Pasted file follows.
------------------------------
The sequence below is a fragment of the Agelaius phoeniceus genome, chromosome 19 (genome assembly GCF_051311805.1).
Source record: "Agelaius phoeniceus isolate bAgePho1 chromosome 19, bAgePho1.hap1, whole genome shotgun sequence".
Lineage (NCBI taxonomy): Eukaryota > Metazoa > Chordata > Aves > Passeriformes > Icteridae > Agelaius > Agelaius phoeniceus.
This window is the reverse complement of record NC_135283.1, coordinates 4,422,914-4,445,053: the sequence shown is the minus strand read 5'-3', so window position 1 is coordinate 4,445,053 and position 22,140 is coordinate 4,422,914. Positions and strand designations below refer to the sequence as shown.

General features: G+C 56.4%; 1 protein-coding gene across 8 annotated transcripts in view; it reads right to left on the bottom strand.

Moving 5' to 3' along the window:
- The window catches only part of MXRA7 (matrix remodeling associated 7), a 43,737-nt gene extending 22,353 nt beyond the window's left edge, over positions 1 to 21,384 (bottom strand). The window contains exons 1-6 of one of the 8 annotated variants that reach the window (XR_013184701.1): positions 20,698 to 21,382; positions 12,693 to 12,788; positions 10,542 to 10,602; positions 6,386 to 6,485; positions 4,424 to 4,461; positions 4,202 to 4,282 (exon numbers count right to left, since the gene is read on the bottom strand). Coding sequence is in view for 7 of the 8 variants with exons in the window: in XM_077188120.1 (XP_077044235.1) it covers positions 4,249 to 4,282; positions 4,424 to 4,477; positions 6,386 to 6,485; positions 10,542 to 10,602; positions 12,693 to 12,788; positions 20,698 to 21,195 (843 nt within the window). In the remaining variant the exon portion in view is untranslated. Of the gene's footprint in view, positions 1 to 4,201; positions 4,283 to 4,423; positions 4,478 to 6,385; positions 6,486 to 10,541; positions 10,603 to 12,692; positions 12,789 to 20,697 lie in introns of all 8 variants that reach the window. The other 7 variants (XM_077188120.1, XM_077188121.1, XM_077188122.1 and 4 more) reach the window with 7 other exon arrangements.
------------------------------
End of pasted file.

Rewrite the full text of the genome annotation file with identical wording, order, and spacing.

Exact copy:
The sequence below is a fragment of the Agelaius phoeniceus genome, chromosome 19 (genome assembly GCF_051311805.1).
Source record: "Agelaius phoeniceus isolate bAgePho1 chromosome 19, bAgePho1.hap1, whole genome shotgun sequence".
Lineage (NCBI taxonomy): Eukaryota > Metazoa > Chordata > Aves > Passeriformes > Icteridae > Agelaius > Agelaius phoeniceus.
This window is the reverse complement of record NC_135283.1, coordinates 4,422,914-4,445,053: the sequence shown is the minus strand read 5'-3', so window position 1 is coordinate 4,445,053 and position 22,140 is coordinate 4,422,914. Positions and strand designations below refer to the sequence as shown.

General features: G+C 56.4%; 1 protein-coding gene across 8 annotated transcripts in view; it reads right to left on the bottom strand.

Moving 5' to 3' along the window:
- The window catches only part of MXRA7 (matrix remodeling associated 7), a 43,737-nt gene extending 22,353 nt beyond the window's left edge, over positions 1 to 21,384 (bottom strand). The window contains exons 1-6 of one of the 8 annotated variants that reach the window (XR_013184701.1): positions 20,698 to 21,382; positions 12,693 to 12,788; positions 10,542 to 10,602; positions 6,386 to 6,485; positions 4,424 to 4,461; positions 4,202 to 4,282 (exon numbers count right to left, since the gene is read on the bottom strand). Coding sequence is in view for 7 of the 8 variants with exons in the window: in XM_077188120.1 (XP_077044235.1) it covers positions 4,249 to 4,282; positions 4,424 to 4,477; positions 6,386 to 6,485; positions 10,542 to 10,602; positions 12,693 to 12,788; positions 20,698 to 21,195 (843 nt within the window). In the remaining variant the exon portion in view is untranslated. Of the gene's footprint in view, positions 1 to 4,201; positions 4,283 to 4,423; positions 4,478 to 6,385; positions 6,486 to 10,541; positions 10,603 to 12,692; positions 12,789 to 20,697 lie in introns of all 8 variants that reach the window. The other 7 variants (XM_077188120.1, XM_077188121.1, XM_077188122.1 and 4 more) reach the window with 7 other exon arrangements.